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Trademark symbol

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Trademark symbol
In UnicodeU+2122 TRADE MARK SIGN (HTML ™)
Different from
Different fromU+2120 SERVICE MARK
See alsoU+1F16A 🅪 RAISED MC SIGN

The trademark symbol is a symbol to indicate that the preceding mark is a trademark, specifically an unregistered trademark. It complements the registered trademark symbol ® which is reserved for trademarks registered with an appropriate government agency.[1]

In Canada, an equivalent marque de commerce symbol, 🅪 (U+1F16A) is used in Quebec.[2] Canada also has an Official mark symbol, ⟨Ⓜ⟩, to indicate that a name or design used by Canadian public authorities is protected.[3] Some German publications, especially dictionaries, also use a Warenzeichen grapheme, 🄮 (U+1F12E), which is informative and independent of the actual protection status of the name.[4]


Use of the trademark symbol indicates an assertion that a word, image, or other sign is a trademark; it does not indicate registration or impart enhanced protections. Registered trademarks are indicated using the registered trademark symbol, ®, and in many jurisdictions it is unlawful or illegal to use the registered trademark symbol with a mark that has not been registered.[5]

The service mark symbol, , is used to indicate the assertion of a service mark (a trademark for the provision of services). The service mark symbol is less commonly used than the trademark sign, especially outside the United States.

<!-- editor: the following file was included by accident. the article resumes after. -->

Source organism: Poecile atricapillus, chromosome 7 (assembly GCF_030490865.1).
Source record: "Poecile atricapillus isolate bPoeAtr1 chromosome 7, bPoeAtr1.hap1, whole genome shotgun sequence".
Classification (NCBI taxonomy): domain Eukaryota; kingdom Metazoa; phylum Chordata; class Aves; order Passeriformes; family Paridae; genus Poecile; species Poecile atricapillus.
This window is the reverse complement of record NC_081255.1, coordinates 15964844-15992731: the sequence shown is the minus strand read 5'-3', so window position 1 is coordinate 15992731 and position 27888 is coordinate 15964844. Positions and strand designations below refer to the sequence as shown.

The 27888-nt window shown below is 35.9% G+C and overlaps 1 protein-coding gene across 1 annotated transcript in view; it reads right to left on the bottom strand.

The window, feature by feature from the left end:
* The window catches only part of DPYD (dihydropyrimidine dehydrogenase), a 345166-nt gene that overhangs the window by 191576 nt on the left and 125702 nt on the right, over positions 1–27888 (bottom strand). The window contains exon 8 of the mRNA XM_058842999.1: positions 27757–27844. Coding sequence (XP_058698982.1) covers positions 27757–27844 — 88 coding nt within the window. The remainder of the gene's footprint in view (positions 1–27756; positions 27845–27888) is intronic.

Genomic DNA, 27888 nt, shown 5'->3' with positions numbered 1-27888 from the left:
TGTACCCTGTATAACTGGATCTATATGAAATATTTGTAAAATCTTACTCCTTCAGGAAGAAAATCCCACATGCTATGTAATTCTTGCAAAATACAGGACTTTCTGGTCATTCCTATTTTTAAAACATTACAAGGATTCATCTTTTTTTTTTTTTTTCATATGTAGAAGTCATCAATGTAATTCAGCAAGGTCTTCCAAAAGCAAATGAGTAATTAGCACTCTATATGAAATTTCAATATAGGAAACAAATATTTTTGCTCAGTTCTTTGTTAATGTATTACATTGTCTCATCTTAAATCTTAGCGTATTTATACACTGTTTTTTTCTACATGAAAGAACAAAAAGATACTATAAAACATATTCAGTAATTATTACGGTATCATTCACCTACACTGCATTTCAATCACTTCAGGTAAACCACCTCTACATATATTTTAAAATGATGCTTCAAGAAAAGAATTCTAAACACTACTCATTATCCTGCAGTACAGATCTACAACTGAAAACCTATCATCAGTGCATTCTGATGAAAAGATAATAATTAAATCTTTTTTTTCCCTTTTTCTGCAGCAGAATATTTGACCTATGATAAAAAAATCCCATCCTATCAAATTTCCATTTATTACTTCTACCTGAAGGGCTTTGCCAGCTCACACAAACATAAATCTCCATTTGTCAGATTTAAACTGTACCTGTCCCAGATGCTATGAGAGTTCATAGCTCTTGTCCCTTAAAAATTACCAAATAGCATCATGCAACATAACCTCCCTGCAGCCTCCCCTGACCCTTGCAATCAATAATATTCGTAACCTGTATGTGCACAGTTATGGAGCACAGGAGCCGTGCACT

Keyboard entry[edit]

  • Windows: Alt+0153 (on the numeric keypad)
  • macOS: ⌥ Opt+2 (or ⌥ Opt+⇧ Shift+2 or ⌥ Opt+⇧ Shift+D or ⌥ Opt+⇧ Shift+T on certain layouts)
  • Linux (and similar): ComposeTM
  • ChromeOS (and Linux): Ctrl+⇧ Shift+U 2122
  • HTML: ™ or ™[6]
  • LaTeX: \texttrademark

Non-standard substitutions[edit]

The letters ⟨T⟩ and ⟨M⟩ are sometimes seen paired in an attempt to emulate the trademark symbol. Methods include

See also[edit]


  1. ^ "Protecting Your Trademark" (PDF). USPTO. United States Patent & Trademark Office. August 2019. p. 11. Archived from the original (PDF) on November 30, 2019. Retrieved October 9, 2019.
  2. ^ Pentzlin, Karl (June 11, 2010). "Proposal to encode two Letterlike Symbols for Canadian legal use in the UCS" (PDF). unicode.org. Retrieved April 5, 2020.
  3. ^ Pidowich, Mark (July 27, 2011). "Official marks — a uniquely Canadian concept". Smart & Biggar. Retrieved December 4, 2016.
  4. ^ Pentzlin, Karl (February 27, 2009). "Proposal to encode a German trademark symbol in the UCS" (PDF). unicode.org. Retrieved April 5, 2020.
  5. ^ "Trademark Manual of Examining Procedure, Sec. 906.02, Improper Use of Registration Symbol". USPTO. United States Patent & Trademark Service. Retrieved October 9, 2019.
  6. ^ "Character entity references in HTML 4". w3.org.